Plaintiff Akilah Sanders-Reed says, “I’m17. I can’t vote. But I can hike and backpack. I can listen to birdsong, andadmire the Rio Grande running between the cottonwoods. I can savor localproduce. I can hear the rustle of leaves and sunlight filters through them, andbreathe fresh air. I can experience how inherently beautiful our world is, butI am politically powerless to save it. In order for my generation to have afuture, we have to trust our government officials to protect that future. Itseems, though, that this trust was misplaced, so I’m raising my voice in theone branch of government where it can be heard.”

The New Mexico lawsuit is part of a larger,innovative climate litigation strategy—the international iMatter Trust Campaign. As part of thiscampaign, youth plaintiffs launched Public Trust legal actions in 49 states andthe District of Columbia, in addition to a federal lawsuit.

Notes to the editors

  1. Dr.Hansen’s recent paper is available at: http://ourchildrenstrust.org/sites/default/files/Hansenet al..pdf
  2. Additionalinformation about New Mexico can be found here: http://ourchildrenstrust.org/node/75
  3. Aboutthe Partners:

OurChildren’s Trust is a nonprofit focused onprotecting earth’s natural systems for current and future generations. We arehere to empower and support youth as they stand up for their lawfulinheritance: a healthy planet. We are mothers, fathers, grandparents, aunts,uncles, teachers. We are adults, part of the ruling generation, and we careabout the future of our children–and their children’s children. www.ourchildrenstrust.org/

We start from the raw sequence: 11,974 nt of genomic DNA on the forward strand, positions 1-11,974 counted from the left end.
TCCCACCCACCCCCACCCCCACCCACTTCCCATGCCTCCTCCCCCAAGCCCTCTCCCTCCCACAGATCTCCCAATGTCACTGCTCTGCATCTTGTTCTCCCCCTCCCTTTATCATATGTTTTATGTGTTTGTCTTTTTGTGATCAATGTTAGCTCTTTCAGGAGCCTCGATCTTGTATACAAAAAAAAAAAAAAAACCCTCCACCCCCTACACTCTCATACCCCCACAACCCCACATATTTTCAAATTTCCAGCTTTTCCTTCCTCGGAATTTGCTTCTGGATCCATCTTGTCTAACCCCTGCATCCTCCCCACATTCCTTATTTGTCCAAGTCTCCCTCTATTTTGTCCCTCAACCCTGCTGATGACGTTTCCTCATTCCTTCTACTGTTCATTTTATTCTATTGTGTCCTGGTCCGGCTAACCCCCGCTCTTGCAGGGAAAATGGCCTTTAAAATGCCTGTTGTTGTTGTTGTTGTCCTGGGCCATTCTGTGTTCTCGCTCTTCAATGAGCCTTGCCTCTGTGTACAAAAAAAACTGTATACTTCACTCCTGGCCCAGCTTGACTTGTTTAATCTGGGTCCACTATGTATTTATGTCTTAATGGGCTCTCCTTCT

iMatterCampaign is a youth-led campaign ofthe nonprofit group, Kids vs Global Warming, that is focused on mobilizing andempowering youth to lead the way to a sustainable and just world. We are teensand moms and young activists committed to raising the voices of the youngestgeneration to issue a wake-up call to live, lead and govern as if our futurematters. www.imattercampaign.org/

WildEarth Guardians isa nonprofit environmental conservation and advocacy organization based in SantaFe, New Mexico. Guardians worksto replace fossil fuels with clean, renewable energy in order to safeguardpublic health, the environment, and the Earth’s climate for future generations.

Other Contact
Santa Fe, NM – On June 29, New Mexico youth and WildEarth Guardians will return to New Mexico First Judicial District Court for the second time to defend their right to a healthy earth and sustainable future. They hope that Judge Sarah Singleton will rule in their favor and allow the case to go forward in what experts have called one of the most remarkable legal actions that has the potential to halt human-induced climate change.